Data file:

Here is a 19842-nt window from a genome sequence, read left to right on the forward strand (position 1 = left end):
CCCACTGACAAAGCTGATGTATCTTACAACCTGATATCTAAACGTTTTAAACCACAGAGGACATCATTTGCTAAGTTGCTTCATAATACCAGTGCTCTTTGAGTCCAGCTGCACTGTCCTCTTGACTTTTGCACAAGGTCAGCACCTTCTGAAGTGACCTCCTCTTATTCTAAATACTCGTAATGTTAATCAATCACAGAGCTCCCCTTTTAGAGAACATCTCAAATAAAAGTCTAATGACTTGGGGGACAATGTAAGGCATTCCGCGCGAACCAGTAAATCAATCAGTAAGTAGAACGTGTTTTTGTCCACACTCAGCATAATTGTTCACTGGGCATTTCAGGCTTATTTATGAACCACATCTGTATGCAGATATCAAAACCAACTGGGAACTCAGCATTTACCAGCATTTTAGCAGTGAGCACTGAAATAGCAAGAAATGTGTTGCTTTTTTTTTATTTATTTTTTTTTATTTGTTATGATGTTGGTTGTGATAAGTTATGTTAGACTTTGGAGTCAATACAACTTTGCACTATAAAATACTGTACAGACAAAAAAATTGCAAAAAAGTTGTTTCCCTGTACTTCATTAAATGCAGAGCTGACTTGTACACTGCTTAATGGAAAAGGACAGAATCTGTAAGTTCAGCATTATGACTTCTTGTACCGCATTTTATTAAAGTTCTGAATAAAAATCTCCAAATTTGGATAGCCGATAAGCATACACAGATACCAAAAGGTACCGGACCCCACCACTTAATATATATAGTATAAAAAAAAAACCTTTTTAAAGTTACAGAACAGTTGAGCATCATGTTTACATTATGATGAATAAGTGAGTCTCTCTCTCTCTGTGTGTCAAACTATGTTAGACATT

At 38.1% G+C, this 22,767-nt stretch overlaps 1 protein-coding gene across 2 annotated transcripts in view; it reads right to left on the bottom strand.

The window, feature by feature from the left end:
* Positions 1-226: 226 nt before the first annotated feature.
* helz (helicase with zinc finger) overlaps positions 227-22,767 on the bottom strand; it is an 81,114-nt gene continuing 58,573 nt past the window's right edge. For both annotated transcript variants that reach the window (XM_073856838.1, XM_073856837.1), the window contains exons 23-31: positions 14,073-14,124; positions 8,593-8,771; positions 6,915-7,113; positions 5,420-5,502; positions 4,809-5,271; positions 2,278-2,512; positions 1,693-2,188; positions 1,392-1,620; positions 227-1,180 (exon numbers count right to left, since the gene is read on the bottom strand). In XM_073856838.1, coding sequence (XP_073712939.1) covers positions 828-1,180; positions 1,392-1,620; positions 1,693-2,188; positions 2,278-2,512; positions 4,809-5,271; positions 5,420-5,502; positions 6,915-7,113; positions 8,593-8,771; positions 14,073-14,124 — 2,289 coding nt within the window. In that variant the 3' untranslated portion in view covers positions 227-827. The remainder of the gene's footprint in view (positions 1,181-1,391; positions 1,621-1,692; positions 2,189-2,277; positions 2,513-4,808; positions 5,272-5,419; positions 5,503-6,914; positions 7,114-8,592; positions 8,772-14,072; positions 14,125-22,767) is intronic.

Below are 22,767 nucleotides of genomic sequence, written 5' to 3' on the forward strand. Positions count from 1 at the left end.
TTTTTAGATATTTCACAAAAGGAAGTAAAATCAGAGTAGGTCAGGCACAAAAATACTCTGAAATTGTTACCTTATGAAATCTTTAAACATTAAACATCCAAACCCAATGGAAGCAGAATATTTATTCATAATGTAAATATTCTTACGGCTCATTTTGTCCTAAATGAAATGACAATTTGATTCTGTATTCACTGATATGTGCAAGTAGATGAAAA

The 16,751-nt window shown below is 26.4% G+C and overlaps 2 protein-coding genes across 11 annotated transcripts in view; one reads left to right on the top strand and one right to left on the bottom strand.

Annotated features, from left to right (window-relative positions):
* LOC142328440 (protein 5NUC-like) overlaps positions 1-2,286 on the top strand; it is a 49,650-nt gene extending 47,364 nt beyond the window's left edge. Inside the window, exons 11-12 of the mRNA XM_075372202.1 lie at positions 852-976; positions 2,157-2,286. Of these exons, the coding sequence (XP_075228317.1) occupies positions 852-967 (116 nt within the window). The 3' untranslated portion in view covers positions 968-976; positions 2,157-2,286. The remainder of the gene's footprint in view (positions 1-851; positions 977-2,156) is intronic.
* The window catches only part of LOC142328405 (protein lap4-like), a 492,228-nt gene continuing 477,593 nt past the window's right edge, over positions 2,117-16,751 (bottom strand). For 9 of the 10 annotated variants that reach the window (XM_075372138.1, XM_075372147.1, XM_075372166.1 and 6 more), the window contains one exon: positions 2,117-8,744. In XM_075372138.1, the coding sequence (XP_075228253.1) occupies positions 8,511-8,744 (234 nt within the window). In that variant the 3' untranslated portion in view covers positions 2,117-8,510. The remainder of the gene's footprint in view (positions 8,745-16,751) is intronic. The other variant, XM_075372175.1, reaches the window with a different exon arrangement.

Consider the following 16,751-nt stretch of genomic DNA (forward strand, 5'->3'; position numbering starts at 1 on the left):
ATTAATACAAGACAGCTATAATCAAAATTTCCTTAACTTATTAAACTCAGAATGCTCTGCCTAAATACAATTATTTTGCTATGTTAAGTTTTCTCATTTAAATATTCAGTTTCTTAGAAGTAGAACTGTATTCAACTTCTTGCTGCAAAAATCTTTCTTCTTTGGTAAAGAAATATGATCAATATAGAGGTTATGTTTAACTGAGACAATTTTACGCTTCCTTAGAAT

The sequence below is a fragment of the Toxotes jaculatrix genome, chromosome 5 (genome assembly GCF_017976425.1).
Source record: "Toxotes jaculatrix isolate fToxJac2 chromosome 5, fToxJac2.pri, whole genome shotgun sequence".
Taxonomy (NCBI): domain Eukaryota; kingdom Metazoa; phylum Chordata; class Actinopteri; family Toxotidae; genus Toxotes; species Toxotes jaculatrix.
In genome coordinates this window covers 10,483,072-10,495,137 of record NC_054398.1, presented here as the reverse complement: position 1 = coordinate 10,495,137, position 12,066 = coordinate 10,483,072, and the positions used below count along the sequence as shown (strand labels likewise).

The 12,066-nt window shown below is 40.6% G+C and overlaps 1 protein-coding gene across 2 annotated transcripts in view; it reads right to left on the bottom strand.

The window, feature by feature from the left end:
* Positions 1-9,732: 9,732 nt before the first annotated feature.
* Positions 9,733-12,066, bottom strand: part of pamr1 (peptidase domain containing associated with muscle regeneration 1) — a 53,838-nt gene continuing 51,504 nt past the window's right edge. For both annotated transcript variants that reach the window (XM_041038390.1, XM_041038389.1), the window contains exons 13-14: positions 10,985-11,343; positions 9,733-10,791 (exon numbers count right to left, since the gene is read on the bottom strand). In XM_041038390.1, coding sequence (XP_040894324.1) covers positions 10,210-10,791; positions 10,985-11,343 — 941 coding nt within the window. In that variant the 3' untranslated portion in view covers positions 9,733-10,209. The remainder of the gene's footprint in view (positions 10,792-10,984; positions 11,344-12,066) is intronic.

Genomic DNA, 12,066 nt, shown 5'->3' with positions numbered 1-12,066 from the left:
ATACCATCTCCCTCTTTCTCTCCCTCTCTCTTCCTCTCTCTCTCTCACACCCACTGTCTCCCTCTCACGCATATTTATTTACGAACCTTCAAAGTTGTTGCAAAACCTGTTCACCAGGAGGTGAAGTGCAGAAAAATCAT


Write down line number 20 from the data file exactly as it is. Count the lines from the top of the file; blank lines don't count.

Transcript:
The window, feature by feature from the left end: